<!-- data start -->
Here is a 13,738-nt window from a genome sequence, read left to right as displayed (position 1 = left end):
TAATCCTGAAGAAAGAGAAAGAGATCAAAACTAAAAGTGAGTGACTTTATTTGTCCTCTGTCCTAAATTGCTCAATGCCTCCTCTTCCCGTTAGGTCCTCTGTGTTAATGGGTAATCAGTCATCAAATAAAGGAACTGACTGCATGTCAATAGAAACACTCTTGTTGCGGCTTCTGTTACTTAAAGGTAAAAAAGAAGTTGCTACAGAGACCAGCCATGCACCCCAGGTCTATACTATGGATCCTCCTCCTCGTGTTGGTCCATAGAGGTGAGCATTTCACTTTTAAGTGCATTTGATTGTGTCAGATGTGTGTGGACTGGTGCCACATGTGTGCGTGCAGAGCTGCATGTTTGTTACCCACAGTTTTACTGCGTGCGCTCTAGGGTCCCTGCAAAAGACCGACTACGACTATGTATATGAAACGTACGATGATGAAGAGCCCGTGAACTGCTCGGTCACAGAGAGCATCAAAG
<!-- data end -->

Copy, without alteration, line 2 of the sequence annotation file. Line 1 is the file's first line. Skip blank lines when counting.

TAATCCTGAAGAAAGAGAAAGAGATCAAAACTAAAAGTGAGTGACTTTATTTGTCCTCTGTCCTAAATTGCTCAATGCCTCCTCTTCCCGTTAGGTCCTCTGTGTTAATGGGTAATCAGTCATCAAATAAAGGAACTGACTGCATGTCAATAGAAACACTCTTGTTGCGGCTTCTGTTACTTAAAGGTAAAAAAGAAGTTGCTACAGAGACCAGCCATGCACCCCAGGTCTATACTATGGATCCTCCTCCTCGTGTTGGTCCATAGAGGTGAGCATTTCACTTTTAAGTGCATTTGATTGTGTCAGATGTGTGTGGACTGGTGCCACATGTGTGCGTGCAGAGCTGCATGTTTGTTACCCACAGTTTTACTGCGTGCGCTCTAGGGTCCCTGCAAAAGACCGACTACGACTATGTATATGAAACGTACGATGATGAAGAGCCCGTGAACTGCTCGGTCACAGAGAGCATCAAAG